5 Things to Talk About Today

  • Taylor Swift is leading the 2015 MTV Europe Music Awards with a whopping nine nominations. The singer leads the way with the record-breaking number of nominations, and three of those are attributed to "Bad Blood." Following closely behind her is Justin Bieber, with six award nominations. One Direction, 5 Seconds of Summer, Nicki Minaj, Ariana Grande, Rihanna, Miley Cyrus, Lady Gaga and Tony Bennett, Kanye West, and Pharrell Williams are also up for awards. — Billboard
  • Samsung's new foldabale phone is set to shake up the smartphone market in January. The company has been working on the foldable design for some time, but now it looks set to finally hit stores. According to TechRadar, the new phone will have 3GB of RAM, a non-removable battery, and a micro-SD slot for extra storage. The rumored Galaxy S7 is due for a February 2016 launch, but the bendable concept may come out sooner. — TechRadar
  • Apple might let you start deleting those apps that come with your iPhone. Apple's Tim Cook noted that consumers want to remove the compass, podcasts, and tips apps that are usually left unused, and said that over time, "we’ll figure out a way [for you to remove them]." But don't get too excited. It seems other "critical apps" such as Find My iPhone, Find My Friends, and News won't be going anywhere in the new iOS 9. — The Verge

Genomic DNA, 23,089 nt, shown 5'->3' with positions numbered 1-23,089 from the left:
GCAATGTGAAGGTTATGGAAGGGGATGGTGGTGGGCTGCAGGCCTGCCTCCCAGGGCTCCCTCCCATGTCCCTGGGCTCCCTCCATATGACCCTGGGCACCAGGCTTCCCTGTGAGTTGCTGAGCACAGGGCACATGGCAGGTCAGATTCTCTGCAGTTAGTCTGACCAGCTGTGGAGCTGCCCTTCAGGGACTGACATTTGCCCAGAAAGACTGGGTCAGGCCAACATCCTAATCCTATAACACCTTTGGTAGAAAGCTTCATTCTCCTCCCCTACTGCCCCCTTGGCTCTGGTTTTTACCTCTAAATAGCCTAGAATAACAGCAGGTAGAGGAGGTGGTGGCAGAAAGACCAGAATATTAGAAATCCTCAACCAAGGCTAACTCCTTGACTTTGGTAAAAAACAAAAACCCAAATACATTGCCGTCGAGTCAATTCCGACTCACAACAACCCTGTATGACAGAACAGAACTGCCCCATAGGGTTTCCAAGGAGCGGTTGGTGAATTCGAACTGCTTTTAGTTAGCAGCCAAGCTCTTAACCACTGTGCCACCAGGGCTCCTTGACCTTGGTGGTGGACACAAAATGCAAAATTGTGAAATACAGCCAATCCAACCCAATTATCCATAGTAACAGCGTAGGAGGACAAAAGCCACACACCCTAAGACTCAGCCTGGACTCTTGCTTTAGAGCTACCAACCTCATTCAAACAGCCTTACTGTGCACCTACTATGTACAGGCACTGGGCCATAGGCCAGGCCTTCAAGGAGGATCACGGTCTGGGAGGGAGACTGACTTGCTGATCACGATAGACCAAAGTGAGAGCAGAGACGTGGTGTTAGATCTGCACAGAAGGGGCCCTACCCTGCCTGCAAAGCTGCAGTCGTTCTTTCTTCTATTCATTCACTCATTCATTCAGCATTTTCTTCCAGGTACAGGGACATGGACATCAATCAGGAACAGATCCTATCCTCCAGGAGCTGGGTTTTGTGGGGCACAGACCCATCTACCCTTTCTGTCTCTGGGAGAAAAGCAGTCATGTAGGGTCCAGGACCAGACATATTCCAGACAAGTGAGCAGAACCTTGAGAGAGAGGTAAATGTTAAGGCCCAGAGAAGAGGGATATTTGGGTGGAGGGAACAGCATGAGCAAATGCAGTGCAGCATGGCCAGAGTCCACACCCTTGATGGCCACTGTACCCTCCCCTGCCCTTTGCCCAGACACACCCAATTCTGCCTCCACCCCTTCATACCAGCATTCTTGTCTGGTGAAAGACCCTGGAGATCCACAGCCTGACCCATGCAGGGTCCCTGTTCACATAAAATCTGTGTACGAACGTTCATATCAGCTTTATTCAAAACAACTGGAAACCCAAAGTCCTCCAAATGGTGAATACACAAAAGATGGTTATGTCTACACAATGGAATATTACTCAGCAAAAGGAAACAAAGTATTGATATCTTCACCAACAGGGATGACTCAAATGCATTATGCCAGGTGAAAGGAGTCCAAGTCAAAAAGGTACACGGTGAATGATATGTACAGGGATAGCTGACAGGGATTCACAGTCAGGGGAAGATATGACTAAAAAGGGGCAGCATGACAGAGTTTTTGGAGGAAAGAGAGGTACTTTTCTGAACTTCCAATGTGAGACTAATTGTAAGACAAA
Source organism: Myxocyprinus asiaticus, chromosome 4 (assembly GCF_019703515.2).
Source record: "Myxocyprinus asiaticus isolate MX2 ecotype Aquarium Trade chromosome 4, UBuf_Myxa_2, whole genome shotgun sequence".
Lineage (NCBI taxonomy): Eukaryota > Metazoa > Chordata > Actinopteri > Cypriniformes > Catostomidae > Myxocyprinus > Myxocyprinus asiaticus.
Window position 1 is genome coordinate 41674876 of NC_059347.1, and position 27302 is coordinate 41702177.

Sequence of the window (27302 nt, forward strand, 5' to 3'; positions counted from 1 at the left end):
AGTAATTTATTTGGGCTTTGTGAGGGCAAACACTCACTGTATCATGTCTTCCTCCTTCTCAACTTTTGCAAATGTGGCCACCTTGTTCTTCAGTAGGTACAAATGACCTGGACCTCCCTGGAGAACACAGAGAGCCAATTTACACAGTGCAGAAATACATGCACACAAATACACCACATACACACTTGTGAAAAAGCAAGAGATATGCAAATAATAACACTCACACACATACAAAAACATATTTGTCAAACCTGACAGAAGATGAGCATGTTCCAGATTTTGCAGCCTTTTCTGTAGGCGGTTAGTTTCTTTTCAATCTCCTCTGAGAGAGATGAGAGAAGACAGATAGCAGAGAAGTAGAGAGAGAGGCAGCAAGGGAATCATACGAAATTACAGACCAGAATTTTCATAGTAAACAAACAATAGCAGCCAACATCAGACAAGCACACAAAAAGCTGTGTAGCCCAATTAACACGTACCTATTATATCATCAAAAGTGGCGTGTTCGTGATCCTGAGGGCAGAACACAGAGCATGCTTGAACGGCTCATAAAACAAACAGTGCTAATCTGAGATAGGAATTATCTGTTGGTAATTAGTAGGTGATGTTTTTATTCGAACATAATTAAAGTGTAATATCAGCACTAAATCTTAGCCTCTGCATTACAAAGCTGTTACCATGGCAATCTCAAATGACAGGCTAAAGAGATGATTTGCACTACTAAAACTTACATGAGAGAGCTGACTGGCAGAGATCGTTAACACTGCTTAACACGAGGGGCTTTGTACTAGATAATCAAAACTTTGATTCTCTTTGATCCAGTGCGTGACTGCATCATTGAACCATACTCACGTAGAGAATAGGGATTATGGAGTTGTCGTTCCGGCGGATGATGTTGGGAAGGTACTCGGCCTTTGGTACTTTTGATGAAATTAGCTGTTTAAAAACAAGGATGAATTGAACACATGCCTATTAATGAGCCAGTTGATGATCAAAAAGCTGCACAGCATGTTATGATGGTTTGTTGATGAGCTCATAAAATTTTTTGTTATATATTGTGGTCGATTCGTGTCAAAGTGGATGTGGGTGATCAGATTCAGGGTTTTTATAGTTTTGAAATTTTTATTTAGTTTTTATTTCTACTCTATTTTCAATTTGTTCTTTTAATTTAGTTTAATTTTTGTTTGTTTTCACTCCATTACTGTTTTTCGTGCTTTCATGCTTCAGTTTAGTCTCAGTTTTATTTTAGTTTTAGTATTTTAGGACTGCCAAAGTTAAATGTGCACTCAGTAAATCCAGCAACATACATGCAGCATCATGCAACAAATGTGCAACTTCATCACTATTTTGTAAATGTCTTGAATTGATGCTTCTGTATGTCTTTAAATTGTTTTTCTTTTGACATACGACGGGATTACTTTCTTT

• Porsche has just revealed Tesla's biggest competition, with a new all-electric concept car. While just a concept for now, Porsche's Concept Mission E vehicle has a range of 250 miles, with just a 15-minute charge, a holographic dashboard, an eye-tracking system, and a whopping 600 horsepower. The luxury vehicle company hopes to begin production in five years. The new car is powered by a advanced lithium-ion battery technology, which can be charged via a base plate in your garage where it will automatically begin to repower. — Tech Insider
  • Doctors have recommended aspirin as a preventative for cancer. The United States Preventive Services Task Force says aspirin may be a "potent yet overlooked weapon in the war against colorectal cancer." The biggest benefit is for those patients at high risk in their 50s. The task force found that "taking low-dose aspirin can help prevent heart attacks, stroke, and colorectal cancer, and that the benefits outweighed the risks." — The New York Times